A citizen movement committed to restoring Vermont to an independent republic, free to pursue life, liberty and happiness unimpeded by the demands of an imperial, corrupt and disintegrating United States.
Here in Detroit, you get a front row seat for industrial capitalism’s demise. The holes and cracks in the roads, the water lines leaking into ice on city streets, the sense of decay everywhere – it’s not pretty. The people I’ve met here share a mixed sense of cynicism for the ravages of a political ideology that have made a bad situation worse along with a perverse hopefulness that out of the ashes of this economic disaster area might rise the phoenix of a better way.
Public banking has traction here like I’ve never seen anywhere, even in independent and idealistic Vermont. The two places have such different reasons for their enthusiasm, yet the roots are the same: a deep value for democratic traditions that rage against the consolidation of wealth and power, an appreciation for the hard work of people from all walks of life, and a recognition that working together in ever-growing coalitions of like minded people, we can win.
Vermonters have a growing mistrust of the large financial institutions, and treasure the small-is-beautiful mantra that shapes our landscape. Detroiters have experienced the theft of their commons, the destruction of their livelihoods, and now the pillaging of their hard-earned pensions by these same institutions – their distrust is not theoretical. They have the scars to prove it.
Yesterday, my day was shaped by Vermont and Detroit. In Vermont, it starts to look like we’ll have a modest win on the public banking front as the 10% for Vermont theme struck by Senator Anthony Pollina will likely make it through the legislature, and 10% of the money the state has on deposit will be transferred to the Vermont Economic Development Authority. To win that, it is also likely that VEDA will not get a banking license, but it will still be a step in the direction we all want to go – reclaiming public, democratic control over one of the critical drivers of economic health – the monetary system itself.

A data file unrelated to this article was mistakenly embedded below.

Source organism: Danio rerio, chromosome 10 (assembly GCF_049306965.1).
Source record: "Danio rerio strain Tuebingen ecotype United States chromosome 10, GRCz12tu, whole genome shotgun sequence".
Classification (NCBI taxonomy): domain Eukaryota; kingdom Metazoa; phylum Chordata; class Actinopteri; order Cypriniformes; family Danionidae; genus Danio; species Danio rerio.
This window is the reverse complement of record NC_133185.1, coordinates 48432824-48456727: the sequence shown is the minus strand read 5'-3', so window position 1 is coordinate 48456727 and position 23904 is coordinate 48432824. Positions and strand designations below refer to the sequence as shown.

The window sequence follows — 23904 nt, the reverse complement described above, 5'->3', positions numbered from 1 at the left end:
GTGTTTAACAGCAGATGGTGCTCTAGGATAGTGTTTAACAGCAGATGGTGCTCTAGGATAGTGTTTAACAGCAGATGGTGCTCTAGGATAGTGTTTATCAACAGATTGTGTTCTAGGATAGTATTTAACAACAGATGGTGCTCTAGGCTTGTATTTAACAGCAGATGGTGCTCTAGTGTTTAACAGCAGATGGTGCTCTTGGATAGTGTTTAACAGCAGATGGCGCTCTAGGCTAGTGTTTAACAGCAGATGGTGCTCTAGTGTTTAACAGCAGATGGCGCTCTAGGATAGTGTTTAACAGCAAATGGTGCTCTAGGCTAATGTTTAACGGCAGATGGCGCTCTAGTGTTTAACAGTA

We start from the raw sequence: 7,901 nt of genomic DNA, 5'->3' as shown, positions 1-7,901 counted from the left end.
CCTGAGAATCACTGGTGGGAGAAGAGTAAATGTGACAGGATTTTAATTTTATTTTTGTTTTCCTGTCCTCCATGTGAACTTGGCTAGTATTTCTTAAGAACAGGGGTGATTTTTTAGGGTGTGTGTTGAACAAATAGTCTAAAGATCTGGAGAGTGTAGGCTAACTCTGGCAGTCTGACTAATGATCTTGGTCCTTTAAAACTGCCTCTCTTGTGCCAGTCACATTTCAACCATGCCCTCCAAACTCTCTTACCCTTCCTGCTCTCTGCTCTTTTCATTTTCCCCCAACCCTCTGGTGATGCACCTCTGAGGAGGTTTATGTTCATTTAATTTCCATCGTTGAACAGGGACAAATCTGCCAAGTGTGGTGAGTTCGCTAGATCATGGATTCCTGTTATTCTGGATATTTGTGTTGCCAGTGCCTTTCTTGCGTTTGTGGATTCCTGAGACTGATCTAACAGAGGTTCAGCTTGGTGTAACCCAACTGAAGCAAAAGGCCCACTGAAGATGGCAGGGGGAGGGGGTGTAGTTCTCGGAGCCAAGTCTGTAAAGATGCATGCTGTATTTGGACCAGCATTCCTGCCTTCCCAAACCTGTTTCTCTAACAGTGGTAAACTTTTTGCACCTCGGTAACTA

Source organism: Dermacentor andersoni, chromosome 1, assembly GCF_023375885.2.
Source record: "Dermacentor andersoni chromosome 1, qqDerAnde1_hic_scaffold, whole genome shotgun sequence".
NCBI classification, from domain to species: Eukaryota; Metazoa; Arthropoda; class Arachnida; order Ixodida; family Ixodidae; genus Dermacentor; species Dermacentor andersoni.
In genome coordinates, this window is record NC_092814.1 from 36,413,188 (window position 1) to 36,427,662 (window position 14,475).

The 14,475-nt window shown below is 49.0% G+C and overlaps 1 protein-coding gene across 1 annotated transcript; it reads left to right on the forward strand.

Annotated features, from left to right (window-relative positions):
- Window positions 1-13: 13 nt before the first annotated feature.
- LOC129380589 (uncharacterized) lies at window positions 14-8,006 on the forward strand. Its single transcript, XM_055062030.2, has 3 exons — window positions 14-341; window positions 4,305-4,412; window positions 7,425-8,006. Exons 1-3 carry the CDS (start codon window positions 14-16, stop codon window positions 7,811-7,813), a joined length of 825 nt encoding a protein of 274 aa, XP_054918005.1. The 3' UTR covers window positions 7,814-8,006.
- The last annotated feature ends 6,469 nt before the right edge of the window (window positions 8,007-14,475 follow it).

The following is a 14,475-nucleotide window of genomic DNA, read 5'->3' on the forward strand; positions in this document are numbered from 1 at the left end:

In Detroit, I met with the Sugar Law Center, which is challenging the basis for the emergency managers who are slowly taking over previously democratic cities, charged with the task of paying off the new generation of robber barons created by the same old banking system. The U.S. Constitution guarantees equal protection and due process – none of that is in evidence in the dictatorial powers given to these newly minted petty tyrants.
I met with the leader of Michigan Forward – a group of activists who successfully led a campaign to overturn the first emergency manager laws only to be trumped by a lame duck legislature that put a virtually identical law right back in place. They are now poised to help us run a campaign to make public banking a household word in Michigan.
I talked with the leaders in the local investment movement – public banking’s expenditure side. They have successfully passed MILE – Michigan Invest Local Exemption – which allows even higher limits for small investors and small companies than the JOBS Act regulations the SEC has just promulgated. They are willing to provide a workshop on the Michigan laws at our national conference, to give people interested in redirecting all this taxpayer money somewhere local and sustainable to invest it.
I also met with a former municipal attorney from Detroit (he and I share the dubious honor of being sacked for standing up for the public trust) who has done extensive work understanding the labyrinthine municipal bankruptcy proceedings. He described the myriad trials and judgments due over the next six months that will shape the region’s response to the draconian measures being attempted here. By October, it might be that the dust will have settled enough to start to see the way to the future.
Gwendolyn Hallsmith is the Co-founder of Vermonters for a New Economy and the Executive Director of the Public Banking Institute.